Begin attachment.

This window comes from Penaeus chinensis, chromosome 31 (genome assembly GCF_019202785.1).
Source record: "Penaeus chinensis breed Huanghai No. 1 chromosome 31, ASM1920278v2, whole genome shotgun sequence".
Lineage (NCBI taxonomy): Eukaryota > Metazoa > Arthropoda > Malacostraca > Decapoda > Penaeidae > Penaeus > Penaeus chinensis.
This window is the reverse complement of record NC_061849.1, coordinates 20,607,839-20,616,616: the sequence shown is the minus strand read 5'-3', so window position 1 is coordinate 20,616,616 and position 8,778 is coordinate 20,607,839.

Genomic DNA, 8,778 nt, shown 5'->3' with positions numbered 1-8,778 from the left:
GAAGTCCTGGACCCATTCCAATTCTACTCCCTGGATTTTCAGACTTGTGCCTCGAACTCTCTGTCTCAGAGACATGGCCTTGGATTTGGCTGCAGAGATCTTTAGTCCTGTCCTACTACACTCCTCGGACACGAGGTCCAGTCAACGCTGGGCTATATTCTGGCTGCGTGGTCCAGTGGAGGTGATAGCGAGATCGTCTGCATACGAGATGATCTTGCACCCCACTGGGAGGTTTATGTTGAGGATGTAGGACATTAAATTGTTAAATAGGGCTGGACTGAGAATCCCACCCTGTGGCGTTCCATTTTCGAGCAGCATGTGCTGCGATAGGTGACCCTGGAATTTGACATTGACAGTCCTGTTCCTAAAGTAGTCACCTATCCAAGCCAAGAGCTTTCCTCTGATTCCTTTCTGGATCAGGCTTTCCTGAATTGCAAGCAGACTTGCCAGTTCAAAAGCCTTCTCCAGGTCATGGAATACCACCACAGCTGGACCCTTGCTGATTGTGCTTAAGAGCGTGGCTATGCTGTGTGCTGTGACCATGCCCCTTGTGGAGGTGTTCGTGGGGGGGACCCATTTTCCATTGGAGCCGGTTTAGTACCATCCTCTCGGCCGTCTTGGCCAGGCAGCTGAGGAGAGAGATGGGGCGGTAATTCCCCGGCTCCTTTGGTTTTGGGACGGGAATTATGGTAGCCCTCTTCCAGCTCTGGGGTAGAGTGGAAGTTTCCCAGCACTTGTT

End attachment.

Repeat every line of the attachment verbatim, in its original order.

This window comes from Penaeus chinensis, chromosome 31 (genome assembly GCF_019202785.1).
Source record: "Penaeus chinensis breed Huanghai No. 1 chromosome 31, ASM1920278v2, whole genome shotgun sequence".
Lineage (NCBI taxonomy): Eukaryota > Metazoa > Arthropoda > Malacostraca > Decapoda > Penaeidae > Penaeus > Penaeus chinensis.
This window is the reverse complement of record NC_061849.1, coordinates 20,607,839-20,616,616: the sequence shown is the minus strand read 5'-3', so window position 1 is coordinate 20,616,616 and position 8,778 is coordinate 20,607,839.

Genomic DNA, 8,778 nt, shown 5'->3' with positions numbered 1-8,778 from the left:
GAAGTCCTGGACCCATTCCAATTCTACTCCCTGGATTTTCAGACTTGTGCCTCGAACTCTCTGTCTCAGAGACATGGCCTTGGATTTGGCTGCAGAGATCTTTAGTCCTGTCCTACTACACTCCTCGGACACGAGGTCCAGTCAACGCTGGGCTATATTCTGGCTGCGTGGTCCAGTGGAGGTGATAGCGAGATCGTCTGCATACGAGATGATCTTGCACCCCACTGGGAGGTTTATGTTGAGGATGTAGGACATTAAATTGTTAAATAGGGCTGGACTGAGAATCCCACCCTGTGGCGTTCCATTTTCGAGCAGCATGTGCTGCGATAGGTGACCCTGGAATTTGACATTGACAGTCCTGTTCCTAAAGTAGTCACCTATCCAAGCCAAGAGCTTTCCTCTGATTCCTTTCTGGATCAGGCTTTCCTGAATTGCAAGCAGACTTGCCAGTTCAAAAGCCTTCTCCAGGTCATGGAATACCACCACAGCTGGACCCTTGCTGATTGTGCTTAAGAGCGTGGCTATGCTGTGTGCTGTGACCATGCCCCTTGTGGAGGTGTTCGTGGGGGGGACCCATTTTCCATTGGAGCCGGTTTAGTACCATCCTCTCGGCCGTCTTGGCCAGGCAGCTGAGGAGAGAGATGGGGCGGTAATTCCCCGGCTCCTTTGGTTTTGGGACGGGAATTATGGTAGCCCTCTTCCAGCTCTGGGGTAGAGTGGAAGTTTCCCAGCACTTGTT